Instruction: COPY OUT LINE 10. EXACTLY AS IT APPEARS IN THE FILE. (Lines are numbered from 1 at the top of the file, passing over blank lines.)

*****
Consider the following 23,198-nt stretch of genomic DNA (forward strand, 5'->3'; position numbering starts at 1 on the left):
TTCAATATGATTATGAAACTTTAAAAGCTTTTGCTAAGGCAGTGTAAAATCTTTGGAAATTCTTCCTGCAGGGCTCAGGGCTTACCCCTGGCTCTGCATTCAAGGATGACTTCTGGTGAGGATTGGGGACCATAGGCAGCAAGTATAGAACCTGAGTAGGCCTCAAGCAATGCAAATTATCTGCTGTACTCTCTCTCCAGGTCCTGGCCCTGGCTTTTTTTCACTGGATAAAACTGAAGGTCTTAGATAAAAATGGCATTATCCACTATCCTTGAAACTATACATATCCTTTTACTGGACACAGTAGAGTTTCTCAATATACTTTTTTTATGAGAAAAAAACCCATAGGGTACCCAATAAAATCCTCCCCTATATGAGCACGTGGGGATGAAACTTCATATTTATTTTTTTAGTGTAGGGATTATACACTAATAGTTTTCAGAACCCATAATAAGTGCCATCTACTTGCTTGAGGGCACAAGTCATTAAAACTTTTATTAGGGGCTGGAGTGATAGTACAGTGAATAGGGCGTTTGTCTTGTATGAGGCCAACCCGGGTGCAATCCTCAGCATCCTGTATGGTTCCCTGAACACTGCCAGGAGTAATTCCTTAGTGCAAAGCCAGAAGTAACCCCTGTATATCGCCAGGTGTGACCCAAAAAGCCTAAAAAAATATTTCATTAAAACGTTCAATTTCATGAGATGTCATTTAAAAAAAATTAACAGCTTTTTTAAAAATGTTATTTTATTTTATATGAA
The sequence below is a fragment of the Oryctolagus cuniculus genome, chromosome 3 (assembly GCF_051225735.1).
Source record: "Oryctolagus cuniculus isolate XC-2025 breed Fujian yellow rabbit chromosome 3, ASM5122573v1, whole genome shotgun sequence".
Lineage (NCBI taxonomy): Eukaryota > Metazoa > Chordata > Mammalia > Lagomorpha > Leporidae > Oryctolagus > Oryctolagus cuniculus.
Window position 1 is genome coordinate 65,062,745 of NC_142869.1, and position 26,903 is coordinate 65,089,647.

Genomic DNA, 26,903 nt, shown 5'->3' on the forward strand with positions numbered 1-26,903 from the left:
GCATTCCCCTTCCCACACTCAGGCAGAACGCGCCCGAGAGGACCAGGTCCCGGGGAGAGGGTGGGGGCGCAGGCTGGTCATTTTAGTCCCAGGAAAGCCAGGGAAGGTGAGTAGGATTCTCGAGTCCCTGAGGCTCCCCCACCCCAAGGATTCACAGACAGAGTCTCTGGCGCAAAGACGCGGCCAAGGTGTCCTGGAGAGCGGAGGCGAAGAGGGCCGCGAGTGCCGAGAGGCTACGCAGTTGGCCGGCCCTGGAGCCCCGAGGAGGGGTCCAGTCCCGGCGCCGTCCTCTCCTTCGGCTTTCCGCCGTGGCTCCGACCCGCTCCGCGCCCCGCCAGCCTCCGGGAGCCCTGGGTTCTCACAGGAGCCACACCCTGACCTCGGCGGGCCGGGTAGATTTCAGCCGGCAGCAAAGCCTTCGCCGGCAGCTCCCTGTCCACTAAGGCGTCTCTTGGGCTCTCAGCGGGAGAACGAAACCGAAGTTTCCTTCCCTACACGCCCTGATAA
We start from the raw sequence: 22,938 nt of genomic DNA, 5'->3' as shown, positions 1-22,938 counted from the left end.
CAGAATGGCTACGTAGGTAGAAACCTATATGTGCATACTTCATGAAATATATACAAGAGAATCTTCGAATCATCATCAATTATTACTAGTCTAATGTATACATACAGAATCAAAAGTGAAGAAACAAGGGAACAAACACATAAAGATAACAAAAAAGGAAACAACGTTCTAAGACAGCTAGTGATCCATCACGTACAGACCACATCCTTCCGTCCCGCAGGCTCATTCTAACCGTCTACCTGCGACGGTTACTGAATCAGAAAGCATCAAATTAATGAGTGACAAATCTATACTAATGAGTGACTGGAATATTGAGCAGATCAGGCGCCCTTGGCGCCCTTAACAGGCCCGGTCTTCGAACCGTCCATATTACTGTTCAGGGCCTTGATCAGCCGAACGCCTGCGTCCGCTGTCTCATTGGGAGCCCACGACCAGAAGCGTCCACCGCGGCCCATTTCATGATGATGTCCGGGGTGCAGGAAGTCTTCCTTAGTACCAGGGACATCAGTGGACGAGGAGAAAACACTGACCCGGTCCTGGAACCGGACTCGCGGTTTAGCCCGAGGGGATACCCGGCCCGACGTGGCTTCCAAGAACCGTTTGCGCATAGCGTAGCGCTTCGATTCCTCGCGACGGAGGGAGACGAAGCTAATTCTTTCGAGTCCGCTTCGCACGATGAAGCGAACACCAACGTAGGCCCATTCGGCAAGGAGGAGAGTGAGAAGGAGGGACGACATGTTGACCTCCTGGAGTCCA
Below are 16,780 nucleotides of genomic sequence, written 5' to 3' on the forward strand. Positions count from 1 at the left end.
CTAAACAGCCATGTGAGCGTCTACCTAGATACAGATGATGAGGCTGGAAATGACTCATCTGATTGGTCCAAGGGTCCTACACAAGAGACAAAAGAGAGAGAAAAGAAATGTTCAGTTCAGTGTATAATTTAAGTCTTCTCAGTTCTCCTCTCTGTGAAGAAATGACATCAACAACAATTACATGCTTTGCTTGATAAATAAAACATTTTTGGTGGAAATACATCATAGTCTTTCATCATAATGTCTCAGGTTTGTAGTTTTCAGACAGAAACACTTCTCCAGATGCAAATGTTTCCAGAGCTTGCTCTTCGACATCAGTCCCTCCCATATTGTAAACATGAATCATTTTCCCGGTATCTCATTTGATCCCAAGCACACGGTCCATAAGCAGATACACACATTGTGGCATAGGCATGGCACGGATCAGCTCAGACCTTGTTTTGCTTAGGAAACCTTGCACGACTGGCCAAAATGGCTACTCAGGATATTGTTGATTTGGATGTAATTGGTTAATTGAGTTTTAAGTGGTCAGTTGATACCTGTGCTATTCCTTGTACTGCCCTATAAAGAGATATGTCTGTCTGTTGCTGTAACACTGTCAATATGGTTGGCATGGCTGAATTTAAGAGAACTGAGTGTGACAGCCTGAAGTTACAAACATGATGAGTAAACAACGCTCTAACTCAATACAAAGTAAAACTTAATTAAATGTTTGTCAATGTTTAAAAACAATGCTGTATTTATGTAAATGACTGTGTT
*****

CAGAATGGCTACGTAGGTAGAAACCTATATGTGCATACTTCATGAAATATATACAAGAGAATCTTCGAATCATCATCAATTATTACTAGTCTAATGTATACATACAGAATCAAAAGTGAAGAAACAAGGGAACAAACACATAAAGATAACAAAAAAGGAAACAACGTTCTAAGACAGCTAGTGATCCATCACGTACAGACCACATCCTTCCGTCCCGCAGGCTCATTCTAACCGTCTACCTGCGACGGTTACTGAATCAGAAAGCATCAAATTAATGAGTGACAAATCTATACTAATGAGTGACTGGAATATTGAGCAGATCAGGCGCCCTTGGCGCCCTTAACAGGCCCGGTCTTCGAACCGTCCATATTACTGTTCAGGGCCTTGATCAGCCGAACGCCTGCGTCCGCTGTCTCATTGGGAGCCCACGACCAGAAGCGTCCACCGCGGCCCATTTCATGATGATGTCCGGGGTGCAGGAAGTCTTCCTTAGTACCAGGGACATCAGTGGACGAGGAGAAAACACTGACCCGGTCCTGGAACCGGACTCGCGGTTTAGCCCGAGGGGATACCCGGCCCGACGTGGCTTCCAAGAACCGTTTGCGCATAGCGTAGCGCTTCGATTCCTCGCGACGGAGGGAGACGAAGCTAATTCTTTCGAGTCCGCTTCGCACGATGAAGCGAACACCAACGTAGGCCCATTCGGCAAGGAGGAGAGTGAGAAGGAGGGACGACATGTTGACCTCCTGGAGTCCA